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Prader–Willi Syndrome (PWS)

Prader–Willi syndrome (PWS) is a rare genetic disorder caused by the loss of function of specific genes on chromosome 15, typically due to a paternal deletion or maternal uniparental disomy (UPD 15). It manifests with a range of symptoms, including weak muscles and poor feeding in infants, and constant hunger, intellectual impairment, and behavioural problems in children. This disorder affects approximately 1 in 10,000 to 30,000 people worldwide.

Signs and Symptoms

PWS symptoms vary with age. In infants, it is characterised by poor muscle tone (hypotonia), weak sucking reflex, and developmental delays. Other signs include lack of eye coordination, almond-shaped eyes, a thin upper lip, and weak crying. As children grow, they exhibit excessive sleeping, delayed milestones, strabismus, scoliosis, cryptorchidism, speech delay, poor physical coordination, and hyperphagia (excessive hunger), which starts between the ages of 2 and 8 and persists into adulthood. This compulsive eating often leads to obesity and related complications, such as type 2 diabetes.

Adults with PWS tend to have infertility, continued hypotonia, learning disabilities, and extreme flexibility. Characteristic physical features include a high, narrow forehead, thin upper lip, downturned mouth, almond-shaped eyes, small hands and feet, soft and easily bruised skin, and a lack of complete sexual development. Conditions like hypogonadism, sparse pubic hair, and a tendency towards type 2 diabetes mellitus are common.

Neurocognitive and Behavioural Aspects

Individuals with PWS often display learning and attention difficulties. They typically have stronger skills in visual organisation and perception, including reading and vocabulary, but weaker spoken language abilities, arithmetic, writing skills, and memory. Behaviourally, PWS is associated with a relentless appetite, necessitating strict food supervision to prevent morbid obesity. Patients may exhibit compulsive behaviours, such as skin picking, and psychiatric symptoms, including hallucinations, paranoia, and depression. They are often extremely stubborn and prone to temper tantrums.


PWS results from an epigenetic phenomenon called imprinting. Normally, a foetus inherits an imprinted maternal copy and a functional paternal copy of certain genes on chromosome 15. In PWS, there is a mutation or deletion of the paternal copies, leading to a lack of functional PW genes. The genes involved include SNRPN, NDN, and clusters of snoRNAs like SNORD64, SNORD107, SNORD108, SNORD116, and SNORD115. The same chromosomal region is implicated in Angelman syndrome (AS), which occurs due to maternal gene defects.

Chromosome 15 and related syndromes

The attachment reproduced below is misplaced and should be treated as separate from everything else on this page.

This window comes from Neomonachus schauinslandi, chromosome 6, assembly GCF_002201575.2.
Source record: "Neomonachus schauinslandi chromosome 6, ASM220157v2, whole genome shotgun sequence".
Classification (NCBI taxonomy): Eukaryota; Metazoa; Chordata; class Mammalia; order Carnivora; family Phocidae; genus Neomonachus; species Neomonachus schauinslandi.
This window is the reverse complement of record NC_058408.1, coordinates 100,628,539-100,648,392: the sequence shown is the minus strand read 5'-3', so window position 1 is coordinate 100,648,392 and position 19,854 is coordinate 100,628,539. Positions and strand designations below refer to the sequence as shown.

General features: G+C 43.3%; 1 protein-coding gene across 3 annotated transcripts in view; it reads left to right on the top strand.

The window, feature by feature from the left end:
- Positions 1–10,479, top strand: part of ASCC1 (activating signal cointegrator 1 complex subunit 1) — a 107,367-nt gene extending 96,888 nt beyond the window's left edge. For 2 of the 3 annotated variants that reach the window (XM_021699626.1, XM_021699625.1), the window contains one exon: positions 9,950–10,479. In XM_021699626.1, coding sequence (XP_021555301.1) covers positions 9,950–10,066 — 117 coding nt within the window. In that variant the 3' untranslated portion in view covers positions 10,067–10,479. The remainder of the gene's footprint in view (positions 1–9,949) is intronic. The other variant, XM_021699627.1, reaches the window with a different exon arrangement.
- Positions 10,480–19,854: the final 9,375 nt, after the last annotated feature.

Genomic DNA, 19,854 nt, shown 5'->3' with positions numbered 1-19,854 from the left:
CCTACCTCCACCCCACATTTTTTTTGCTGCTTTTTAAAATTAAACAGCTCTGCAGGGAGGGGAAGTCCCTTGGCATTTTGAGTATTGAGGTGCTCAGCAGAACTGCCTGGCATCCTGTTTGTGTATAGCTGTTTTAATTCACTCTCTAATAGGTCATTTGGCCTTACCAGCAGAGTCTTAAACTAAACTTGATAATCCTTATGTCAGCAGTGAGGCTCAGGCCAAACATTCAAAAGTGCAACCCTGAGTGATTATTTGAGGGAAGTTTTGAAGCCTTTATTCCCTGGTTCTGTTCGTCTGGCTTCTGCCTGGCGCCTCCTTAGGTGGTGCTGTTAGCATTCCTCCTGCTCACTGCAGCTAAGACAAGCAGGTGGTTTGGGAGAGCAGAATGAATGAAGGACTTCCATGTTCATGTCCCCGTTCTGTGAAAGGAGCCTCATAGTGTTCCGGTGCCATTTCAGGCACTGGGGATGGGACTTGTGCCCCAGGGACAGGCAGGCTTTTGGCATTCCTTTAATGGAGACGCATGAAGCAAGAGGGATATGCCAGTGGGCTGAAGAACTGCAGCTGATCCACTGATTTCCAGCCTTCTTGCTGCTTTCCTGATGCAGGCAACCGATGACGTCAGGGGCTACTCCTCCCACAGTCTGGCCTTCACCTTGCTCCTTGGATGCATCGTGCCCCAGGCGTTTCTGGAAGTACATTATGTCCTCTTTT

Chromosome 15 is implicated in both PWS and Angelman syndrome.


PWS is diagnosed through genetic testing, especially DNA-based methylation testing, which detects the absence of the paternally contributed PWS/AS region on chromosome 15q11-q13. Early diagnosis is very important for timely intervention, including growth hormone therapy, which supports growth and muscle mass, and may reduce food preoccupation.


While there is no cure for PWS, several treatments can mitigate its symptoms. Infants may benefit from therapies to improve muscle strength, and speech and occupational therapy. To manage obesity, strict supervision of food access is necessary, often requiring locks on food storage areas. Physical activity is essential to maintain strength and health. Daily recombinant growth hormone injections are recommended for children, supporting growth and muscle development.

Behavioural and psychiatric issues are best managed with parental education, training, and, in some cases, medication. Serotonin agonists can help manage temper tantrums and compulsive behaviours. Obstructive sleep apnoea, common due to obesity, may require positive airway pressure therapy. Surgical interventions, like gastric bypass, have generally been unsuccessful in treating obesity.


PWS affects approximately 1 in 10,000 to 1 in 25,000 newborns, with over 400,000 people living with the condition globally.

Society and Culture

Painting of Eugenia Martínez Vallejo
A 1680 painting by Juan Carreño de Miranda of Eugenia Martínez Vallejo, a girl presumed to have had PWS.

PWS has been depicted in popular culture, often due to the curiosity around its symptoms. Notable individuals include Katie Price's son Harvey. The syndrome has also featured in various television shows and documentaries, such as CSI: Crime Scene Investigation, Can't Stop Eating, and Extreme Makeover: Home Edition.

Self-assessment MCQs (single best answer)

What is the primary genetic cause of Prader-Willi Syndrome (PWS)?

Which of the following symptoms is characteristic of infants with PWS?

At what age does hyperphagia typically begin in children with PWS?

Which gene cluster is involved in Prader-Willi Syndrome?

What type of genetic testing is primarily used to diagnose PWS?

Which of the following physical features is NOT typically associated with PWS?

What is the recommended treatment to support growth and muscle development in children with PWS?

Which behavioural characteristic is commonly seen in individuals with PWS?

What is a common medical complication in adults with PWS due to obesity?

Which historical figure is presumed to have had PWS, as depicted in a painting by Juan Carreño de Miranda?


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